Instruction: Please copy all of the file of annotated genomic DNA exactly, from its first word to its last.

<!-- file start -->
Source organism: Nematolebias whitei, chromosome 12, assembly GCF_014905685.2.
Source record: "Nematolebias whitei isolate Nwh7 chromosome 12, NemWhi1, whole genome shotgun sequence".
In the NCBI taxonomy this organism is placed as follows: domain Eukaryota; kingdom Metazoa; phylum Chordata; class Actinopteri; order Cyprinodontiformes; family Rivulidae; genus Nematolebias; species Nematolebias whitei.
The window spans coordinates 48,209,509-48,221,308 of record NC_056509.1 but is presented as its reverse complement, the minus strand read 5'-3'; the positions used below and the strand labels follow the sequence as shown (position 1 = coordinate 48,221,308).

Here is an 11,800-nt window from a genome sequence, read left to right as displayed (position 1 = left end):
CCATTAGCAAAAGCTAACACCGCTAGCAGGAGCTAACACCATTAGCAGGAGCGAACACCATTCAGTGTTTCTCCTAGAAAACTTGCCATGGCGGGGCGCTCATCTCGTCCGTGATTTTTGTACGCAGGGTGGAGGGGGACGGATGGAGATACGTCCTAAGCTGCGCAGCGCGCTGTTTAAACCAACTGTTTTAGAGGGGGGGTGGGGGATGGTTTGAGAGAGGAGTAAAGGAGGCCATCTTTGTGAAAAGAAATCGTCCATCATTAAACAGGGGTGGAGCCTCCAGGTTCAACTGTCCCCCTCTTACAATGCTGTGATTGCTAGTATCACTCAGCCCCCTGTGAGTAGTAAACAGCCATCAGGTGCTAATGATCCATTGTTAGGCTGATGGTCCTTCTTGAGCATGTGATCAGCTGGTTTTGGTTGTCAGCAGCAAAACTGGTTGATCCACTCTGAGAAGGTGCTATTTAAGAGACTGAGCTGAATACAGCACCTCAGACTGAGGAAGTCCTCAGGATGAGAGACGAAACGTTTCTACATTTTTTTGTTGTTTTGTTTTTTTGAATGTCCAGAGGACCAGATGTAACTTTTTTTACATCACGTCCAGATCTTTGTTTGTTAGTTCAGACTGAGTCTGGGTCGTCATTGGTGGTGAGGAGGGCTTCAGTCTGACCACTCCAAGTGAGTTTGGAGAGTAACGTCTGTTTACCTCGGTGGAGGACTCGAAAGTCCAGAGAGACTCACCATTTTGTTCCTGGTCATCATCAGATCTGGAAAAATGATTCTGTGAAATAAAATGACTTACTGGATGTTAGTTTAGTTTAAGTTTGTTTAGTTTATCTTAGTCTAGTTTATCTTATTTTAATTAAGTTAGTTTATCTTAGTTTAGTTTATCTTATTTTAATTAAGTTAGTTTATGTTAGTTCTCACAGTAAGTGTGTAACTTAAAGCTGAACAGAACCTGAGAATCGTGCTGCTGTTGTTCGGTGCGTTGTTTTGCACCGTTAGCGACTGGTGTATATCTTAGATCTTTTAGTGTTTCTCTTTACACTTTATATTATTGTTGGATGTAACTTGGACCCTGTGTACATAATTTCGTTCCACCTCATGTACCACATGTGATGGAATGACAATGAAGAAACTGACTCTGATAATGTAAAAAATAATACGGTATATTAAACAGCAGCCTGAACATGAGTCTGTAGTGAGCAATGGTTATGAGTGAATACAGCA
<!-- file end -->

Source organism: Nematolebias whitei, chromosome 12, assembly GCF_014905685.2.
Source record: "Nematolebias whitei isolate Nwh7 chromosome 12, NemWhi1, whole genome shotgun sequence".
In the NCBI taxonomy this organism is placed as follows: domain Eukaryota; kingdom Metazoa; phylum Chordata; class Actinopteri; order Cyprinodontiformes; family Rivulidae; genus Nematolebias; species Nematolebias whitei.
The window spans coordinates 48,209,509-48,221,308 of record NC_056509.1 but is presented as its reverse complement, the minus strand read 5'-3'; the positions used below and the strand labels follow the sequence as shown (position 1 = coordinate 48,221,308).

Here is an 11,800-nt window from a genome sequence, read left to right as displayed (position 1 = left end):
CCATTAGCAAAAGCTAACACCGCTAGCAGGAGCTAACACCATTAGCAGGAGCGAACACCATTCAGTGTTTCTCCTAGAAAACTTGCCATGGCGGGGCGCTCATCTCGTCCGTGATTTTTGTACGCAGGGTGGAGGGGGACGGATGGAGATACGTCCTAAGCTGCGCAGCGCGCTGTTTAAACCAACTGTTTTAGAGGGGGGGTGGGGGATGGTTTGAGAGAGGAGTAAAGGAGGCCATCTTTGTGAAAAGAAATCGTCCATCATTAAACAGGGGTGGAGCCTCCAGGTTCAACTGTCCCCCTCTTACAATGCTGTGATTGCTAGTATCACTCAGCCCCCTGTGAGTAGTAAACAGCCATCAGGTGCTAATGATCCATTGTTAGGCTGATGGTCCTTCTTGAGCATGTGATCAGCTGGTTTTGGTTGTCAGCAGCAAAACTGGTTGATCCACTCTGAGAAGGTGCTATTTAAGAGACTGAGCTGAATACAGCACCTCAGACTGAGGAAGTCCTCAGGATGAGAGACGAAACGTTTCTACATTTTTTTGTTGTTTTGTTTTTTTGAATGTCCAGAGGACCAGATGTAACTTTTTTTACATCACGTCCAGATCTTTGTTTGTTAGTTCAGACTGAGTCTGGGTCGTCATTGGTGGTGAGGAGGGCTTCAGTCTGACCACTCCAAGTGAGTTTGGAGAGTAACGTCTGTTTACCTCGGTGGAGGACTCGAAAGTCCAGAGAGACTCACCATTTTGTTCCTGGTCATCATCAGATCTGGAAAAATGATTCTGTGAAATAAAATGACTTACTGGATGTTAGTTTAGTTTAAGTTTGTTTAGTTTATCTTAGTCTAGTTTATCTTATTTTAATTAAGTTAGTTTATCTTAGTTTAGTTTATCTTATTTTAATTAAGTTAGTTTATGTTAGTTCTCACAGTAAGTGTGTAACTTAAAGCTGAACAGAACCTGAGAATCGTGCTGCTGTTGTTCGGTGCGTTGTTTTGCACCGTTAGCGACTGGTGTATATCTTAGATCTTTTAGTGTTTCTCTTTACACTTTATATTATTGTTGGATGTAACTTGGACCCTGTGTACATAATTTCGTTCCACCTCATGTACCACATGTGATGGAATGACAATGAAGAAACTGACTCTGATAATGTAAAAAATAATACGGTATATTAAACAGCAGCCTGAACATGAGTCTGTAGTGAGCAATGGTTATGAGTGAATACAGCA